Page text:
Archive for Phil Kline

Phil Kline’s Zippo Songs

Posted in Music with tags , on May 21, 2010 by Craig Zeichner

A terrific review of Phil Kline’s Zippo Songs on the

Best of 2009

Posted in Music with tags , , , , , , , , , , , , , , , , on January 5, 2010 by Craig Zeichner

Lots to chose from and most of it from living composers who create outside the tedious and ugly world of the conservatory. Proving that the future of music is really in the hands of those who care about originality and beauty rather than residing in the clammy claws of the sterile academics.

CD of the Year

Phil Kline: John the Revelator
Lionheart; Ethel
(Cantaloupe Music)
I can’t say enough about John the Revelator. Phil Kline has created a work whose stark beauty connects on so many levels. You’d have to be made of stone not to feel this one.

John Adams: Dr. Atomic Symphony
St. Louis Symphony Orchestra
David Robertson, conductor
A strange and beautiful world of orchestral color and rampaging rhythms.

Johannes Brahms: Symphony No. 1

Budapest Festival Orchestra
Ivan Fischer, conductor
(Channel Classics)
Big-boned, heroic Brahms that rivals my favorite recordings by Otto Klemperer and Istvan Kertesz. Speaking of Kertesz, I wish the corporate troglodytes at Universal would get a clue and reissue his Decca recordings.

Michael Daugherty: Fire and Blood
Ida Kavafian, violin; The Detroit Symphony Orchestra
Neeme Jarvi, conductor
Daugherty’s Fire and Blood concerto has balls and Kavafian delivers a brilliantly muscular performance. Daugherty’s music is disliked by the pasty-faced academics–“it’s glib and filled with cheap effects”–they shriek. All the more reason to love his music. Check out the recording of his Metropolis Symphony too.

Gabriel Jackson: Not No Faceless Angel
Stephen Layton, director
Jackson grabbed some deserved acclaim with “The Christ Child Sat On Mary’s Lap,” the carol commissioned for the 2009 Festival of Lessons and Carols at Kings College, Cambridge. This sublime CD is an ideal introduction to his music.

Rued Langgaard: Messis
Flemming Dreisig, organ
An organ work that clocks in at over 2 hours? Yes please! Langgaard’s music is hyper-Romantic and Dreisig is a superb organist. It’s been quite a Langgaard year with Dacapo releasing a boxed set of the quirky Dane’s complete symphonies.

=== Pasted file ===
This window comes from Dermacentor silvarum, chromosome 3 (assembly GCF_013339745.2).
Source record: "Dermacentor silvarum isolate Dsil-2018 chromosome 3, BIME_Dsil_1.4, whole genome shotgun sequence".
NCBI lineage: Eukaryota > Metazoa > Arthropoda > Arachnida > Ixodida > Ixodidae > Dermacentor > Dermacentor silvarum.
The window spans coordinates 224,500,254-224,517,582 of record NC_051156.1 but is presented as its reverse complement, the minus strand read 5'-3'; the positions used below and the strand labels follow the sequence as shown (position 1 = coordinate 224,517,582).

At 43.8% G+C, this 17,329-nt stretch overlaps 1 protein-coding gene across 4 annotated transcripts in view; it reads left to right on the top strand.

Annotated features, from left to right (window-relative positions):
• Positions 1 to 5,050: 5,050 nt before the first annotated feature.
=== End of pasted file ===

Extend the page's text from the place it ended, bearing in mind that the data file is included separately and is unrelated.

James Macmillan: St. John Passion
Christopher Maltman, baritone
London Symphony Chorus and Orchestra
Sir Colin Davis, conductor
(LSO Live)
A deeply moving and piercingly dramatic telling of the Passion story. A gorgeous performance led by the greatest living conductor.

Mahler Symphony No. 4
Miah Persson, soprano
Budapest Festival Orchestra
Ivan Fischer, conductor
(Channel Classics)
Fischer’s excellent Mahler cycle hits a high point.

Felix Mendelssohn: Complete Organ Sonatas
William Whitehead, organ
Church organists love these little gems but they are not especially well-know outside the organ loft. Whitehead plays a marvelous old instrument on this terrific recording.

Olivier Messiaen: Saint Francois d’Assise
Rodney Gilfry, baritione; Camilla Tilling, soprano; Hubert Delamboye, tenor
Netherlands Opera Chorus, Hague Philharmonic Orchestra
Ingo Metzmacher, conductor
(Opus Arte)
Pierre Audi’s hypnotic staging is remarkable and Messiaen’s score will probably never be better-served. I think they will be serving frozen margaritas in hell before this opera is ever staged in New York, so grab this DVD and prepare to be overwhelmed.

A video treat

I’m deeply in love with soprano Miah Persson, the soloist on Fischer’s Mahler 4th. Here she is singing “Come scoglio” from Mozart’s Cosi fan tutte.

Happy 2010! I hope…

Unsilent Night

Posted in Uncategorized with tags , on December 21, 2009 by Craig Zeichner